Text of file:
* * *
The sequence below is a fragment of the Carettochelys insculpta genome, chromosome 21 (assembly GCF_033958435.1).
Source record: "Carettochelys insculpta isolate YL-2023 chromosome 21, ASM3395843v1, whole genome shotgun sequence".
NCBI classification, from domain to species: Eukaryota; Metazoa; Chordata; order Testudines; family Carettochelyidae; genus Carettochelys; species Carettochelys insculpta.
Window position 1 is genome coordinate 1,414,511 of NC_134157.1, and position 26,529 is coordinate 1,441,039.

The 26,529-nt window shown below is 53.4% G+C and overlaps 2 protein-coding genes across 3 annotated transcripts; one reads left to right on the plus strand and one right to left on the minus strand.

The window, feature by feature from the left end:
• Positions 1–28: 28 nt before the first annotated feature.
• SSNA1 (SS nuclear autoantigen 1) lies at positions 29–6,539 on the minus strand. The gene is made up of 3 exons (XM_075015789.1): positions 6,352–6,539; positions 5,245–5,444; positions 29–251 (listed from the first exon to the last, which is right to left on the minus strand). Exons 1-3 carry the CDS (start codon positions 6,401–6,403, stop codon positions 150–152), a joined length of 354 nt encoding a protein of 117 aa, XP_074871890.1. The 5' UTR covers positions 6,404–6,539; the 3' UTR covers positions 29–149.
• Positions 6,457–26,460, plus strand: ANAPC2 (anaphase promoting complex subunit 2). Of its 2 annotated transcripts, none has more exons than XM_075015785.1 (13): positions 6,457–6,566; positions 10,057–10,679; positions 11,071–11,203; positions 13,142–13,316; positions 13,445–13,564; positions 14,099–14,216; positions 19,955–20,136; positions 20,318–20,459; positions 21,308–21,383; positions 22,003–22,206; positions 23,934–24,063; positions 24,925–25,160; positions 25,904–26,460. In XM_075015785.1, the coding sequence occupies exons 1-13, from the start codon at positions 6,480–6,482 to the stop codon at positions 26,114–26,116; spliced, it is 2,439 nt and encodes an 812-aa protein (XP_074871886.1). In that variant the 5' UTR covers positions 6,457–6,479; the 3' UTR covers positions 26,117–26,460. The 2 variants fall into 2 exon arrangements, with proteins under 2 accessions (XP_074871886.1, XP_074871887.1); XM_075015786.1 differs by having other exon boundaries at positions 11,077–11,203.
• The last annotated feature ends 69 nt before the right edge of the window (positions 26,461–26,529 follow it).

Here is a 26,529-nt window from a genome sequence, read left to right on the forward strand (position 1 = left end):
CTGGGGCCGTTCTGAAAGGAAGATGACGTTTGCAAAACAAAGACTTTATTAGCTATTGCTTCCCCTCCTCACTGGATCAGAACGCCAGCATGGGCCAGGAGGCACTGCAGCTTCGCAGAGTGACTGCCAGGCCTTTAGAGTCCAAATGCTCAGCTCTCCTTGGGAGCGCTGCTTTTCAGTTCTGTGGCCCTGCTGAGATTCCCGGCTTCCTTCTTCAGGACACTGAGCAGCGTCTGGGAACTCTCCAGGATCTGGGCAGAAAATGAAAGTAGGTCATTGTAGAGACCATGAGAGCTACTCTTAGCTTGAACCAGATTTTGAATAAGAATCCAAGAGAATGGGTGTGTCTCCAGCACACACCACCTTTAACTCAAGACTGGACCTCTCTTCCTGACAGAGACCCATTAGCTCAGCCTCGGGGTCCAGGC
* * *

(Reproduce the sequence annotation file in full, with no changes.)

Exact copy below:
The sequence below is a fragment of the Carettochelys insculpta genome, chromosome 21 (assembly GCF_033958435.1).
Source record: "Carettochelys insculpta isolate YL-2023 chromosome 21, ASM3395843v1, whole genome shotgun sequence".
NCBI classification, from domain to species: Eukaryota; Metazoa; Chordata; order Testudines; family Carettochelyidae; genus Carettochelys; species Carettochelys insculpta.
Window position 1 is genome coordinate 1,414,511 of NC_134157.1, and position 26,529 is coordinate 1,441,039.

The 26,529-nt window shown below is 53.4% G+C and overlaps 2 protein-coding genes across 3 annotated transcripts; one reads left to right on the plus strand and one right to left on the minus strand.

The window, feature by feature from the left end:
• Positions 1–28: 28 nt before the first annotated feature.
• SSNA1 (SS nuclear autoantigen 1) lies at positions 29–6,539 on the minus strand. The gene is made up of 3 exons (XM_075015789.1): positions 6,352–6,539; positions 5,245–5,444; positions 29–251 (listed from the first exon to the last, which is right to left on the minus strand). Exons 1-3 carry the CDS (start codon positions 6,401–6,403, stop codon positions 150–152), a joined length of 354 nt encoding a protein of 117 aa, XP_074871890.1. The 5' UTR covers positions 6,404–6,539; the 3' UTR covers positions 29–149.
• Positions 6,457–26,460, plus strand: ANAPC2 (anaphase promoting complex subunit 2). Of its 2 annotated transcripts, none has more exons than XM_075015785.1 (13): positions 6,457–6,566; positions 10,057–10,679; positions 11,071–11,203; positions 13,142–13,316; positions 13,445–13,564; positions 14,099–14,216; positions 19,955–20,136; positions 20,318–20,459; positions 21,308–21,383; positions 22,003–22,206; positions 23,934–24,063; positions 24,925–25,160; positions 25,904–26,460. In XM_075015785.1, the coding sequence occupies exons 1-13, from the start codon at positions 6,480–6,482 to the stop codon at positions 26,114–26,116; spliced, it is 2,439 nt and encodes an 812-aa protein (XP_074871886.1). In that variant the 5' UTR covers positions 6,457–6,479; the 3' UTR covers positions 26,117–26,460. The 2 variants fall into 2 exon arrangements, with proteins under 2 accessions (XP_074871886.1, XP_074871887.1); XM_075015786.1 differs by having other exon boundaries at positions 11,077–11,203.
• The last annotated feature ends 69 nt before the right edge of the window (positions 26,461–26,529 follow it).

Here is a 26,529-nt window from a genome sequence, read left to right on the forward strand (position 1 = left end):
CTGGGGCCGTTCTGAAAGGAAGATGACGTTTGCAAAACAAAGACTTTATTAGCTATTGCTTCCCCTCCTCACTGGATCAGAACGCCAGCATGGGCCAGGAGGCACTGCAGCTTCGCAGAGTGACTGCCAGGCCTTTAGAGTCCAAATGCTCAGCTCTCCTTGGGAGCGCTGCTTTTCAGTTCTGTGGCCCTGCTGAGATTCCCGGCTTCCTTCTTCAGGACACTGAGCAGCGTCTGGGAACTCTCCAGGATCTGGGCAGAAAATGAAAGTAGGTCATTGTAGAGACCATGAGAGCTACTCTTAGCTTGAACCAGATTTTGAATAAGAATCCAAGAGAATGGGTGTGTCTCCAGCACACACCACCTTTAACTCAAGACTGGACCTCTCTTCCTGACAGAGACCCATTAGCTCAGCCTCGGGGTCCAGGC